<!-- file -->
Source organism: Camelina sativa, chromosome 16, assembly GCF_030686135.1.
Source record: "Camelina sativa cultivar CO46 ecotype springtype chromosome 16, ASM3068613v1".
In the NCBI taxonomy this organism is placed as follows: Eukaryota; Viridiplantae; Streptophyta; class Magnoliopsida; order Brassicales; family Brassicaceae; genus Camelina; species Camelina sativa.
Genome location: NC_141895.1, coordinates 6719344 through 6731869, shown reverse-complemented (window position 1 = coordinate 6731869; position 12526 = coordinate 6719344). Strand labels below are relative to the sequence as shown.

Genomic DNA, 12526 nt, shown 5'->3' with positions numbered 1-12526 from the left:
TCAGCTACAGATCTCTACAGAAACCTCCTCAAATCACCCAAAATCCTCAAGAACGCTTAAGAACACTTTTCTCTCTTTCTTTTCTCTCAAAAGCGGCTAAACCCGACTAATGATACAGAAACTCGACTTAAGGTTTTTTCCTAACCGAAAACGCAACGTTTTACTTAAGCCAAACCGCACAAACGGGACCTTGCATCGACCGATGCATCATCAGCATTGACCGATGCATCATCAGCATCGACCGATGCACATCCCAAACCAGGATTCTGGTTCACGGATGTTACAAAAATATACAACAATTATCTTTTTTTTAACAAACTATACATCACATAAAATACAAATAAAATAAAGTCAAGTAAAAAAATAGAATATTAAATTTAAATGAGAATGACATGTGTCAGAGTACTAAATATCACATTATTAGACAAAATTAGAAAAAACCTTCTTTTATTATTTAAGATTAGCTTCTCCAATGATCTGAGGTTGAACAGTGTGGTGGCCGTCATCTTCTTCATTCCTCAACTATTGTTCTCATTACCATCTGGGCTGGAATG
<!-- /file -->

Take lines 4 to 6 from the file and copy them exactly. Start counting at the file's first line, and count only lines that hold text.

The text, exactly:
Genome location: NC_141895.1, coordinates 6719344 through 6731869, shown reverse-complemented (window position 1 = coordinate 6731869; position 12526 = coordinate 6719344). Strand labels below are relative to the sequence as shown.

Genomic DNA, 12526 nt, shown 5'->3' with positions numbered 1-12526 from the left:
TCAGCTACAGATCTCTACAGAAACCTCCTCAAATCACCCAAAATCCTCAAGAACGCTTAAGAACACTTTTCTCTCTTTCTTTTCTCTCAAAAGCGGCTAAACCCGACTAATGATACAGAAACTCGACTTAAGGTTTTTTCCTAACCGAAAACGCAACGTTTTACTTAAGCCAAACCGCACAAACGGGACCTTGCATCGACCGATGCATCATCAGCATTGACCGATGCATCATCAGCATCGACCGATGCACATCCCAAACCAGGATTCTGGTTCACGGATGTTACAAAAATATACAACAATTATCTTTTTTTTAACAAACTATACATCACATAAAATACAAATAAAATAAAGTCAAGTAAAAAAATAGAATATTAAATTTAAATGAGAATGACATGTGTCAGAGTACTAAATATCACATTATTAGACAAAATTAGAAAAAACCTTCTTTTATTATTTAAGATTAGCTTCTCCAATGATCTGAGGTTGAACAGTGTGGTGGCCGTCATCTTCTTCATTCCTCAACTATTGTTCTCATTACCATCTGGGCTGGAATG